growth and freer trade as unequivocal forces of evil. The anti-globalization

activists, argues Jones, effectively serve the interests of rent-seekers both

at home and abroad, not those of the poor and dispossessed. In this instance,

one must contextualize Jones’ polemic in terms of the narrative presented in

previous chapters wherein markets and trade yield widespread benefits, which

can be sustained only in the context of an appropriate institutional setting.

It would also be important to note that although the NGOs are undemocratic so

are the multinational corporations who are lobbying for a particular path of

competitiveness, which involves lower wages and related benefits to labor and

an overall deterioration in labor standards and working conditions. This is

deemed to be the only path possible for capitalist development to take. The

evidence clearly shows that this is not the case. There indeed exist multiple

paths to competitiveness (Altman 2002). But then the NGOs, however misguided

about the great potential contained in capitalism for fostering and promoting

the human good, serve as a countervail to those who would maintain that

capitalism and globalization require that the population at large must see

their socio-economic position deteriorate (Stiglitz 2002). Needless to say,

Jones makes an important point in underlining the dangers posed, from the point

of view of institutional design and long run intensive growth, by misinformed

and misguided critiques of capitalist production and trade.

Overall, Jones’ most recent book represents an important contribution to the

literature on the role of institutional design in economic growth and

development and the contribution which economic history can make in furthering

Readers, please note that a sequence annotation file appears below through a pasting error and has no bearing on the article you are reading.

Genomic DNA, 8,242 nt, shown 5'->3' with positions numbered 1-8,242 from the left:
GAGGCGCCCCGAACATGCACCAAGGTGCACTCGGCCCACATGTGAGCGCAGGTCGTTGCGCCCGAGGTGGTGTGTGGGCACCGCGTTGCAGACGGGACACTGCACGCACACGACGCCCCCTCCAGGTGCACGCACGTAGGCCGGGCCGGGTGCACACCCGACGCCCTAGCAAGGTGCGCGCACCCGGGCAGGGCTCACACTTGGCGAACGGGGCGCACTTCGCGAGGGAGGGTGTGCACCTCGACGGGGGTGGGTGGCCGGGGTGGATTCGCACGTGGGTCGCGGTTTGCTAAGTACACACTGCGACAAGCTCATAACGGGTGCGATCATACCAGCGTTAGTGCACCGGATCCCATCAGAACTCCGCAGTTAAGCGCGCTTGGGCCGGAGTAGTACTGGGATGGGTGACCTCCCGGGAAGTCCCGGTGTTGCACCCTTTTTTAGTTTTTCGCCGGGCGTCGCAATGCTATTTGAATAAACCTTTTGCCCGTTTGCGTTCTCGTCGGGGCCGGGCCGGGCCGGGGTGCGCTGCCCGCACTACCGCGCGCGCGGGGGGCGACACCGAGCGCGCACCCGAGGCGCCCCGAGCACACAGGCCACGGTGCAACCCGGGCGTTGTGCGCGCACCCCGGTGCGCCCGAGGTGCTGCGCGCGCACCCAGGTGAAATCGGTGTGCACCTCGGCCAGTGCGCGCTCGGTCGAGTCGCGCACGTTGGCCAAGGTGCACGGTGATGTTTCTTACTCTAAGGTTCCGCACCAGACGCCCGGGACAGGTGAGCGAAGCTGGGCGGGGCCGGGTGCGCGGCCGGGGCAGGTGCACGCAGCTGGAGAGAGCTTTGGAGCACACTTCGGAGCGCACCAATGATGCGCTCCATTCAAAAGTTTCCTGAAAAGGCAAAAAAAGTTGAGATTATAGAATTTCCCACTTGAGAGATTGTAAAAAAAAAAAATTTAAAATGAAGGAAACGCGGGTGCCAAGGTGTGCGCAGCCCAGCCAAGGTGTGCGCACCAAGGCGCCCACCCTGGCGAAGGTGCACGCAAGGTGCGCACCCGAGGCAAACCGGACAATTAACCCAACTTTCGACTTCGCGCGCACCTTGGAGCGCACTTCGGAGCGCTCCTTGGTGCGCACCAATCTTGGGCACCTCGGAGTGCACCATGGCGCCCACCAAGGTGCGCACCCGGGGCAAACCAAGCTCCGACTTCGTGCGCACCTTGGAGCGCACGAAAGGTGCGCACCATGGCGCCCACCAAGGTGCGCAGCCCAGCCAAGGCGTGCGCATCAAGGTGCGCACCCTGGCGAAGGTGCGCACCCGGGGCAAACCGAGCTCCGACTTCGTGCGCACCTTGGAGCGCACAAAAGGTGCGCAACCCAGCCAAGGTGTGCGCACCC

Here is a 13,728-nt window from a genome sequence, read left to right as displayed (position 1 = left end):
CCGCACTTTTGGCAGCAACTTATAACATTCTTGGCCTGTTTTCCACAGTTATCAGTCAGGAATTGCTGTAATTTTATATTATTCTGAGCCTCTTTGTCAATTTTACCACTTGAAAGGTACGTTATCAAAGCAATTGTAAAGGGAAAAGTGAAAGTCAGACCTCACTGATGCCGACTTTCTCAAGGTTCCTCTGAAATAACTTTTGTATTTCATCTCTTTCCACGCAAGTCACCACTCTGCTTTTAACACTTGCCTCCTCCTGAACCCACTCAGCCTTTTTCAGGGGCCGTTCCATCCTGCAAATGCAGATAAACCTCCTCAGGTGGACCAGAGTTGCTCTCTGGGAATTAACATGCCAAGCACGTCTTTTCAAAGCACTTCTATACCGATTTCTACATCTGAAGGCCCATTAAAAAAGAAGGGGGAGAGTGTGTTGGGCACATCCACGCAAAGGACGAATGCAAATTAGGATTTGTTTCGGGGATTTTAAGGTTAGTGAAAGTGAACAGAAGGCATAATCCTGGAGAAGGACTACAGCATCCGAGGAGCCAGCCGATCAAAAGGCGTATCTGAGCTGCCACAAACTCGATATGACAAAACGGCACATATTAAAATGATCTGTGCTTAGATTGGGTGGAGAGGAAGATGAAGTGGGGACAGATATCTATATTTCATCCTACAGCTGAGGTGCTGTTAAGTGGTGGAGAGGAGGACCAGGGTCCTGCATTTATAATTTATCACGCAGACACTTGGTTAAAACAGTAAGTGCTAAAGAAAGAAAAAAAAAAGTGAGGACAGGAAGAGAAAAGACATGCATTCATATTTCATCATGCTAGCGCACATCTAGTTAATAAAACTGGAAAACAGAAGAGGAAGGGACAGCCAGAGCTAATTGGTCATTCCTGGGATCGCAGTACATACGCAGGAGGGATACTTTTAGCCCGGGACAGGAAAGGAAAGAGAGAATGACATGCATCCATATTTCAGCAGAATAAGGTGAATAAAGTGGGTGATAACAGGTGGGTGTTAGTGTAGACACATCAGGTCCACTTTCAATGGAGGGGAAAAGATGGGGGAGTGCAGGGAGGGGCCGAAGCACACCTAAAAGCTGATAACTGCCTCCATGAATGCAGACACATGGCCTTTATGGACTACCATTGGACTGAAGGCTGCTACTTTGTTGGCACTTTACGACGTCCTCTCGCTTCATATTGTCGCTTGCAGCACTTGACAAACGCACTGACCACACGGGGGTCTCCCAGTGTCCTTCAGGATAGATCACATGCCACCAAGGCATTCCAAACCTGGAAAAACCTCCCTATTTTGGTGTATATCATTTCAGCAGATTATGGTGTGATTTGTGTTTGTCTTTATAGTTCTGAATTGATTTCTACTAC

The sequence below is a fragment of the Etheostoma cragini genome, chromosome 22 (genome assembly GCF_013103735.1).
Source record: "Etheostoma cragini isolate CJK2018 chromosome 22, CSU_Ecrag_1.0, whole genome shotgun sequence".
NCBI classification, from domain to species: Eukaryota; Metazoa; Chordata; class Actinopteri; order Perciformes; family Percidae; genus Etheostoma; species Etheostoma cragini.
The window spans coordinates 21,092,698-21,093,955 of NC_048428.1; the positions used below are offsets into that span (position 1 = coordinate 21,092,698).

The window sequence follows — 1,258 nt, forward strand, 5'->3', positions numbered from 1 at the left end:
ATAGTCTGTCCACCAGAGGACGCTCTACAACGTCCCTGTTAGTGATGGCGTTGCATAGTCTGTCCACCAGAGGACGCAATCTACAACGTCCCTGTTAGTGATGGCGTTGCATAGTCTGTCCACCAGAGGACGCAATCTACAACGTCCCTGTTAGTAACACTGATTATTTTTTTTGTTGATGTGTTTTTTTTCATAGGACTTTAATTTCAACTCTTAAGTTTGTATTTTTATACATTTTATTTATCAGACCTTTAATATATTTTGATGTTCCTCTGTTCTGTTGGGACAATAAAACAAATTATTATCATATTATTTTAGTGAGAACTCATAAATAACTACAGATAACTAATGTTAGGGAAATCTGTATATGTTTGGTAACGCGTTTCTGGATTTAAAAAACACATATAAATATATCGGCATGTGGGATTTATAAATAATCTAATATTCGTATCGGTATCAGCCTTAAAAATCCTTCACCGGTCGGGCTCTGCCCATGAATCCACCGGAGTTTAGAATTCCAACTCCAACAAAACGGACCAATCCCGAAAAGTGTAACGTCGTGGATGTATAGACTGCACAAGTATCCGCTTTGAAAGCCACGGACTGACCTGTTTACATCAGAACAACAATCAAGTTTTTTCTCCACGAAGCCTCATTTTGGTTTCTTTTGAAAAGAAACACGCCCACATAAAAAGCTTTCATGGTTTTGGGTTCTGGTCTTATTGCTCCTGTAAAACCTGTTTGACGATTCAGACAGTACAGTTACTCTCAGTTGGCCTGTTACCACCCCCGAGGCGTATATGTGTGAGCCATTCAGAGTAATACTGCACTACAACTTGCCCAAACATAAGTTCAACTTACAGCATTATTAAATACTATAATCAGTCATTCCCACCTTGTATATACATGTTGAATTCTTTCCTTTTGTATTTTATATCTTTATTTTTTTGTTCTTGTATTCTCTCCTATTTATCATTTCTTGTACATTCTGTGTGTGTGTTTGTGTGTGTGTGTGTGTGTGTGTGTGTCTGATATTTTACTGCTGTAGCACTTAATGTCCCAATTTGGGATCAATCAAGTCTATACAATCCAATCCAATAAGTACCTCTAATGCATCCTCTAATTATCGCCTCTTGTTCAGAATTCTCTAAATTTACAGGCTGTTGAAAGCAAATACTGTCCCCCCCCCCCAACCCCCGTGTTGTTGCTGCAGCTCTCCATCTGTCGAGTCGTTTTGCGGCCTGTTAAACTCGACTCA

our understanding of some of the key forces underlying the process of economic



Altman, Morris (1999), “Free Trade and Protectionism.” In P. O’Hara, ed.

Encyclopedia of Political Economy, vol. 1 (London: Routledge), pp.


Altman, Morris (2002), Satisfaction and Economic Performance (Armonk,

NY: M.E. Sharpe Publishers).

Bairoch, Paul (1993), Economics and World History: Myths and Paradoxes

(Chicago: Chicago University Press).

Harrison, Lawrence .E. (1992). Who Prospers? How Cultural Values Shape

Economic and Political Success (New York: Basic Books).

Harrison, Lawrence E. and Samuel P. Huntington, eds. (2000). Culture

Matters: How Values Shape Human Progress (New York: Basic Books).

Jones, Eric L. (1981), The European Miracle: Environments, Economies, and

Geopolitics in the History of Europe and Asia (Cambridge/New York:

Cambridge University Press).

Lal, Deepak (1998), Unintended Consequences: The Impact of Factors

Endowments, Culture, and Politics on Long-Run Economic Performance

(Cambridge, MA: MIT Press).

North, Douglass C. (1990), Institutions, Institutional Change and Economic

Performance (New York: Cambridge University Press).

Olson, Mancur (2000), Power and Prosperity: Outgrowing Communist and

Capitalist Dictatorships (New York: Basic Books).

O’Rourke, Kevin (2000), “Tariffs and Growth in the Late Nineteenth Century.”

Economic Journal, vol. 110, pp. 456-43.

Stiglitz, Joseph E. (2002), Globalization and Its Discontents (W.W.

Norton and Company).

Morris Altman is Professor and Head, Department of Economics, University of

Saskatchewan, Saskatoon, Saskatchewan, Canada. He has published extensively in

both economic history and economic theory. His most recent article are: “Staple

Theory and Export-Led Growth: Constructing Differential Growth,” Australian

Economic History Review, 2004 (forthcoming) and, with Louise Lamontagne,

“On the Natural Intelligence of Women in a World of Constrained Choice: How the

Feminization of Clerical Work Contributed to Gender Pay Equality in Early

Twentieth Century Canada,” Journal of Economic Issues, 2004